Criminal justice is a popular subject in popular culture (think cops and robbers), so most Americans are exposed to a lot more of the Hollywood version of things than the reality. Unfortunately, that means that a lot of people have some misconceptions about how things are if they ever do get arrested. Here are some of the most commonly held misconceptions about getting arrested.
1) FALSE: Cops have to read you your rights. In just about every movie or TV, when someone gets arrested you can count on hearing, “You have the right to remain silent…” But actually, police don’t have to read you your Miranda Rights when you’re arrested, just before being interrogated. And even if they don’t, all it means is that the prosecutor can’t use what you said in court.
2) FALSE: Everyone gets one call. Actually, there’s no law on the books that says the police have to give you a phone call when you’re arrested. This varies state by state, and most will at least let you contact a lawyer or bail bonds agent, but the proverbial “one phone call” is just a myth.
3) FALSE: You should always cooperate with the police. In the movies, cops will tell suspects that if they tell them what they want to hear, they’ll let them off easy. In real life, this is never a good idea. The job of the police is to get people in front of a prosecutor, no more or less, and they’ll do everything in their power to get that to happen. The Fifth Amendment exists for a reason. The best, only thing you should ever say to the cops when you’re getting arrested or questioned is, “I want to speak to a lawyer.”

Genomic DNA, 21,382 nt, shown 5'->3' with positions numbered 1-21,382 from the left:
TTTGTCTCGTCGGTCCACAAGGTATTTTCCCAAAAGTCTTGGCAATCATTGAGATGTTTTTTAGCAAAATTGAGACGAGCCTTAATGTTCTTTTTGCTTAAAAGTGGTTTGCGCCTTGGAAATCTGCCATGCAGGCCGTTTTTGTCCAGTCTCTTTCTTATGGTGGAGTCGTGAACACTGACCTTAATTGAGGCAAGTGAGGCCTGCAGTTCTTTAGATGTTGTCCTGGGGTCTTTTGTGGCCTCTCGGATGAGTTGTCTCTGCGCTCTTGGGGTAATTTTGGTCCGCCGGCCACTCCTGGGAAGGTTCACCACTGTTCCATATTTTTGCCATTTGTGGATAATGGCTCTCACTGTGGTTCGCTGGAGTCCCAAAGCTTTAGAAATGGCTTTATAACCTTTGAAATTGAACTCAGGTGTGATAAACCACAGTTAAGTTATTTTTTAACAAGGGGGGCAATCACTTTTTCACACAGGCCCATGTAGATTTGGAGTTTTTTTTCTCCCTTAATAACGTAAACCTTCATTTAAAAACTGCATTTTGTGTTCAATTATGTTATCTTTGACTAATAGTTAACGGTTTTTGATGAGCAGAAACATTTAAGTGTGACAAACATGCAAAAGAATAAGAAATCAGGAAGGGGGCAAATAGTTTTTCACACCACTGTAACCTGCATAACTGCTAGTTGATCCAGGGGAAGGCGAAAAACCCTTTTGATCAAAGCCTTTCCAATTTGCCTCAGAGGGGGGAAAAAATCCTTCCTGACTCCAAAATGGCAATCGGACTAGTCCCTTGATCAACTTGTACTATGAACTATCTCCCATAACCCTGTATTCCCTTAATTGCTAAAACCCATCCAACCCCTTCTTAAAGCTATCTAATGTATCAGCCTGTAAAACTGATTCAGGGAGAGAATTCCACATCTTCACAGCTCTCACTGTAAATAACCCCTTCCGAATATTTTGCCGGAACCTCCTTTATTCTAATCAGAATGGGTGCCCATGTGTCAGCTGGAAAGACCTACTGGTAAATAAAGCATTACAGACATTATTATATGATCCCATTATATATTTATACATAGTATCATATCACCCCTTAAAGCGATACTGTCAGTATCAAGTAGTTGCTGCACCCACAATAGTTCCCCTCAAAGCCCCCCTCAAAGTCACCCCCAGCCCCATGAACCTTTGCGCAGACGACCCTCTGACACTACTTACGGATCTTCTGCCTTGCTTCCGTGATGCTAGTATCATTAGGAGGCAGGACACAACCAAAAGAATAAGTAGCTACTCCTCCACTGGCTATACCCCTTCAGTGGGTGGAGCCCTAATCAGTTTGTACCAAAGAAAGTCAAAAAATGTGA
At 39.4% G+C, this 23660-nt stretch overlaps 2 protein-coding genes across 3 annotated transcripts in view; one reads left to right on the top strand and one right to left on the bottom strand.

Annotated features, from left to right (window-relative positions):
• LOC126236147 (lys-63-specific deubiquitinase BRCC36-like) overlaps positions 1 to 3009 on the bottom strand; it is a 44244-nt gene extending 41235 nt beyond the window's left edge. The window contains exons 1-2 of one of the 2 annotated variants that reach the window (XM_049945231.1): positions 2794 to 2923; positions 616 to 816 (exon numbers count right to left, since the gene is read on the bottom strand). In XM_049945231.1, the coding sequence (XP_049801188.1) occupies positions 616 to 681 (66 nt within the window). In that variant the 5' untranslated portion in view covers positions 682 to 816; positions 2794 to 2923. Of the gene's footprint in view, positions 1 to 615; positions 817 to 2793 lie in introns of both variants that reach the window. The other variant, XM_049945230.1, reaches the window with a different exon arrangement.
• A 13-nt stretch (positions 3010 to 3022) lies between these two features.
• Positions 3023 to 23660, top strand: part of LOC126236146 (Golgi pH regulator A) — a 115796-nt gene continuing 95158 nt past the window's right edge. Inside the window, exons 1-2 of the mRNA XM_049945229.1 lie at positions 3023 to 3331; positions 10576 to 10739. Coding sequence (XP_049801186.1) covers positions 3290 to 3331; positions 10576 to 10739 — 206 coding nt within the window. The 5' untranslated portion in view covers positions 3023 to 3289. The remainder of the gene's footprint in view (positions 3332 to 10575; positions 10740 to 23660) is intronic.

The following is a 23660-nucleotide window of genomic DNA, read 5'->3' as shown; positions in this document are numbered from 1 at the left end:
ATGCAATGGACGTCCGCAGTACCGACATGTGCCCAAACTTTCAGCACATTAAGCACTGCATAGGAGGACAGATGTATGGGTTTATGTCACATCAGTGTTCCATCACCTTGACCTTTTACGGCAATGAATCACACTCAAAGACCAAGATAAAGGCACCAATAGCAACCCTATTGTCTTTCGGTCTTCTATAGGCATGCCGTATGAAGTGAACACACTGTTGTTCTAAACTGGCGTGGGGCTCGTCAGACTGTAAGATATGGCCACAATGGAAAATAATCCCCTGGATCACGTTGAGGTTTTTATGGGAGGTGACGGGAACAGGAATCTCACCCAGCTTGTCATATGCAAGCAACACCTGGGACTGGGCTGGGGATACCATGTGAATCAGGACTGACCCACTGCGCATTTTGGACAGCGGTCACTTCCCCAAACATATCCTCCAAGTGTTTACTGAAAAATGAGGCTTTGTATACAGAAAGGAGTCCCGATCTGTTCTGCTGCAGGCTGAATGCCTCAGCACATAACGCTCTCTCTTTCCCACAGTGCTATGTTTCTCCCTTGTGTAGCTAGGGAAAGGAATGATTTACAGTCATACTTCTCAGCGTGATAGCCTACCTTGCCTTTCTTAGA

4) FALSE: Undercover cops have to identify themselves. There’s an old urban legend that says if you ask an undercover office whether or not they’re, well, an undercover cop, they’re bound by law to tell the truth. This is completely false. If someone asks a cop on an undercover assignment if they’re police, the only answer they’re likely to get is, “no.”
5) FALSE: If you’re innocent, you don’t have anything to worry about. Again, the primary concern of the police is to get people in front of the prosecutor, whose primary concern is getting people convicted. More often than not, it’s guilty people who end up in jail. But sometimes innocent people do too. That’s why it’s important to talk to a lawyer as soon as possible, avoid incriminating yourself by talking without one, and get out of jail as soon as possible.
If you find yourself on the wrong side of the law, keep all this in mind and go through the experience with a better understanding than a lot of other people. Get in touch with a lawyer, and if you’re anywhere in New Jersey get in touch with Chance BailBonds LLC. We’ll get you out of jail as soon as possible, at any hour of the day or night. Then, you can focus on your defense and staying free.